There is no one-size-fits-all answer, but tactical shifting might make sense
Wise investors alter their approaches as market cycles shift, from bull to bear to something in between. A consistent strategy might be far riskier than one that involves tactical shifts according to the season.
Take most 13-year-old boys, who love wearing shorts and T-shirts. They love this so much that they wear this attire all year-round, no matter how cold it is outside. Boys do this for two reasons:
- That is the style now.
- They are 13 and don’t know any better.
This is not unlike how a lot of individual investors behave. They follow a traditional asset allocation/buy and hold approach, regardless of what the market is doing. This, and any other strategy, works fine in a bull market, just like wearing shorts and a T-shirt is fine during the summer. But it gets you crushed in a down market.
Think about three different types of markets, each requiring its own investment strategy:
In bullish times, the market goes up in a mostly straight line. Even someone with a brain the size of a walnut could make 15% per year (apologies to any cavemen reading this, if you can read, that is).
The 1995-1999 tech-boom market is a great example, as was the most recent 11-year bull market. In these markets, just about anything you invested in worked very well. This is true with an asset allocation or a trend-following tactical strategy.
Examples of a bear market (a decline in the market) are 2000-2002, the 2008 housing bubble, and maybe 2020, during, and after the coronavirus pandemic. Any strategy that has you fully invested gets hurt in this type of market. Imagine your 13-year-old son wearing shorts in the dead of winter: he feels comfortable because everyone is doing it, but he is freezing. In this market, a better strategy might be to invest in cash and bonds.
Here, volatility is high, producing some returns but at a significant risk of falling into a slump.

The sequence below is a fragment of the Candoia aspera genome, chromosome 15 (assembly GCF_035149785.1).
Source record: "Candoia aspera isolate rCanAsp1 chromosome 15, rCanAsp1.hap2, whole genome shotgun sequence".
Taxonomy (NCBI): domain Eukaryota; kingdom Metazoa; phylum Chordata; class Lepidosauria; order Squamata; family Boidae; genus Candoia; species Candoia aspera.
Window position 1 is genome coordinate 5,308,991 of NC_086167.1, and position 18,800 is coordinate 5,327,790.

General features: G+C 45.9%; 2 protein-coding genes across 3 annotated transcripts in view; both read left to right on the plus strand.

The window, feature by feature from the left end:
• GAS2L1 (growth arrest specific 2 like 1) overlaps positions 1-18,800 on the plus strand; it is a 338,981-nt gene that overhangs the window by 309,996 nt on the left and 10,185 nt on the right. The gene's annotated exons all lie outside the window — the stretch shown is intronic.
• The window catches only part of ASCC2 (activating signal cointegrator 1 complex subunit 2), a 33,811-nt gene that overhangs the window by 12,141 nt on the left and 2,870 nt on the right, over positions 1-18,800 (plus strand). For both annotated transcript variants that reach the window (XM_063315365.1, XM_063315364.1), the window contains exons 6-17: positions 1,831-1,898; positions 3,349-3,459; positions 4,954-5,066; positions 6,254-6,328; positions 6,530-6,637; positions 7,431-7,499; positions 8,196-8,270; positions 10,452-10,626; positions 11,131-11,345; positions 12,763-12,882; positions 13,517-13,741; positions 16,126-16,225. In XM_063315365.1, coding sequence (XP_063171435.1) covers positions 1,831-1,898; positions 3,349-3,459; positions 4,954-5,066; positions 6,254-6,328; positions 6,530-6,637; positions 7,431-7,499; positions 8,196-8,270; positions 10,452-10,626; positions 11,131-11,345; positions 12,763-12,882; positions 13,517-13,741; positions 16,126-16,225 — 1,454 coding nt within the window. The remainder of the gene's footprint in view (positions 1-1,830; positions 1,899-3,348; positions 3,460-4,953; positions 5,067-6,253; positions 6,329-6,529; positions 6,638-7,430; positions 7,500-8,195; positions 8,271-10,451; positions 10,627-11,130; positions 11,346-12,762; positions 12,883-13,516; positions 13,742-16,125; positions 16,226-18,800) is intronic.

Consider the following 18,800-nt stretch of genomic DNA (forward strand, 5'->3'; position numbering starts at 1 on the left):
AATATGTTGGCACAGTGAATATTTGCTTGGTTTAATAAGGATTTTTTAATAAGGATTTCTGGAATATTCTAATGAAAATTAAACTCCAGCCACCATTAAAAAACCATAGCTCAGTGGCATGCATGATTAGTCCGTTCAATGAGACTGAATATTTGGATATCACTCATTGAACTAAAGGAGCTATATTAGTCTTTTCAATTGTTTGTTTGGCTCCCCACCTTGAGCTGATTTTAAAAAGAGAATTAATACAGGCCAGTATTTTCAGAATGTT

Although a fully invested strategy in such a market could work out ok, is the risk worth it? That depends on your appetite for risk, of course.
It is like that 13-year-old boy wearing shorts in the fall: If he gets a warm day, he is fine; if he doesn’t, he gets really cold. Maybe a more tactical approach is the way to go in this market.
An excellent tactical strategy often trails a fully invested approach if the market is going up in the face of significant risk (albeit with much less volatility). But it can help protect you if the risky market turns bearish. With this strategy, you alter the mix of your assets based on their price performance. You favor asset classes trending upward, and unload those going down.
In simple terms, there are two tactical methods to consider:
- Relative strength, also called momentum, has you buying the strongest investment from a basket of two or more asset classes. That could be stocks and bonds, or U.S. shares and international ones.
- Counter trend analysis entails buying into short-term weakness and selling into short-term strength. Neither of these are market timing, which involves predictions. Market timing tries to get out at market tops and in at market bottoms. Tactical allocation only moves when a trend is clear.
Talk to your financial professional to see if incorporating some tactical investing makes sense for you.
The opinions voiced in this material are for general information only and are not intended to provide specific advice or recommendations for any individual. To determine which investment(s) may be appropriate for you, consult your financial professional prior to investing.
Investing involves risks including possible loss of principal. No investment strategy or risk management technique can guarantee return or eliminate risk in all market environments.
Past performance is no guarantee of future results.
Asset allocation does not ensure a profit or protect against a loss.
This information is not intended to be a substitute for specific individualized tax or legal advice. We suggest that you discuss your specific situation with a qualified tax or legal advisor.
This article was prepared by AdviceIQ.
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